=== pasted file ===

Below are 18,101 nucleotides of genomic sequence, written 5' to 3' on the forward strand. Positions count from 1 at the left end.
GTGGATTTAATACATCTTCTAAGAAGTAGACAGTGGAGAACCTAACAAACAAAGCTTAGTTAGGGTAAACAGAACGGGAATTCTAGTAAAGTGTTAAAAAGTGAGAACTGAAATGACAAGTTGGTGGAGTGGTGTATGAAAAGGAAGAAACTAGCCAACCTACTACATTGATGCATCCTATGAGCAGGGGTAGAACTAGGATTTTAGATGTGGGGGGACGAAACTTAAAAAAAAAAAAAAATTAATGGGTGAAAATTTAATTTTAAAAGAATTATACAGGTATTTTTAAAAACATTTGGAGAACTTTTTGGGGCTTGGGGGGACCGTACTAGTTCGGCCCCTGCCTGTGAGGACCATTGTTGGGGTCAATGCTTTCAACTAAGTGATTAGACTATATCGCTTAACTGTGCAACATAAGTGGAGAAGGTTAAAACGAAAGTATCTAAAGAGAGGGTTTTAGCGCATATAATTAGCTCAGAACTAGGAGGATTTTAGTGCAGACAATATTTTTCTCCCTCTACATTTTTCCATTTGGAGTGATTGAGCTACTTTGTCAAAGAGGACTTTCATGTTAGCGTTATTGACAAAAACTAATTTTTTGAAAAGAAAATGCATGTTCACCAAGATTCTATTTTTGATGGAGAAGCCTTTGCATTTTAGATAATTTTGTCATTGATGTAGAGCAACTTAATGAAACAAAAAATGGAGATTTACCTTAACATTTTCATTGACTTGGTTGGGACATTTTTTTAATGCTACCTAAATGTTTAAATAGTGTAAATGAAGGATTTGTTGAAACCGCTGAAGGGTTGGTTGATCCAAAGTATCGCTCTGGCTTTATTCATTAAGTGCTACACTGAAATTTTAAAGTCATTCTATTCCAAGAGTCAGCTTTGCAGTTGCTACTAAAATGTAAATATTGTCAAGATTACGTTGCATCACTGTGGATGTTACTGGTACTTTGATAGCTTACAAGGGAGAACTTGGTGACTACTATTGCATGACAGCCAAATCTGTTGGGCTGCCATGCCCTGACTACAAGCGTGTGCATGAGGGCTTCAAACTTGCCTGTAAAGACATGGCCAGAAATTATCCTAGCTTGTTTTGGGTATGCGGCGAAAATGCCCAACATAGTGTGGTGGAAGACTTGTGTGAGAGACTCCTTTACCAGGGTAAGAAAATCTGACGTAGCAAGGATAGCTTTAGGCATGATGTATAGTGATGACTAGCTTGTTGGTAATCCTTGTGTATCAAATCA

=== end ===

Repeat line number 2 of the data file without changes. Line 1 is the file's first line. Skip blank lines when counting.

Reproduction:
GTGGATTTAATACATCTTCTAAGAAGTAGACAGTGGAGAACCTAACAAACAAAGCTTAGTTAGGGTAAACAGAACGGGAATTCTAGTAAAGTGTTAAAAAGTGAGAACTGAAATGACAAGTTGGTGGAGTGGTGTATGAAAAGGAAGAAACTAGCCAACCTACTACATTGATGCATCCTATGAGCAGGGGTAGAACTAGGATTTTAGATGTGGGGGGACGAAACTTAAAAAAAAAAAAAAATTAATGGGTGAAAATTTAATTTTAAAAGAATTATACAGGTATTTTTAAAAACATTTGGAGAACTTTTTGGGGCTTGGGGGGACCGTACTAGTTCGGCCCCTGCCTGTGAGGACCATTGTTGGGGTCAATGCTTTCAACTAAGTGATTAGACTATATCGCTTAACTGTGCAACATAAGTGGAGAAGGTTAAAACGAAAGTATCTAAAGAGAGGGTTTTAGCGCATATAATTAGCTCAGAACTAGGAGGATTTTAGTGCAGACAATATTTTTCTCCCTCTACATTTTTCCATTTGGAGTGATTGAGCTACTTTGTCAAAGAGGACTTTCATGTTAGCGTTATTGACAAAAACTAATTTTTTGAAAAGAAAATGCATGTTCACCAAGATTCTATTTTTGATGGAGAAGCCTTTGCATTTTAGATAATTTTGTCATTGATGTAGAGCAACTTAATGAAACAAAAAATGGAGATTTACCTTAACATTTTCATTGACTTGGTTGGGACATTTTTTTAATGCTACCTAAATGTTTAAATAGTGTAAATGAAGGATTTGTTGAAACCGCTGAAGGGTTGGTTGATCCAAAGTATCGCTCTGGCTTTATTCATTAAGTGCTACACTGAAATTTTAAAGTCATTCTATTCCAAGAGTCAGCTTTGCAGTTGCTACTAAAATGTAAATATTGTCAAGATTACGTTGCATCACTGTGGATGTTACTGGTACTTTGATAGCTTACAAGGGAGAACTTGGTGACTACTATTGCATGACAGCCAAATCTGTTGGGCTGCCATGCCCTGACTACAAGCGTGTGCATGAGGGCTTCAAACTTGCCTGTAAAGACATGGCCAGAAATTATCCTAGCTTGTTTTGGGTATGCGGCGAAAATGCCCAACATAGTGTGGTGGAAGACTTGTGTGAGAGACTCCTTTACCAGGGTAAGAAAATCTGACGTAGCAAGGATAGCTTTAGGCATGATGTATAGTGATGACTAGCTTGTTGGTAATCCTTGTGTATCAAATCA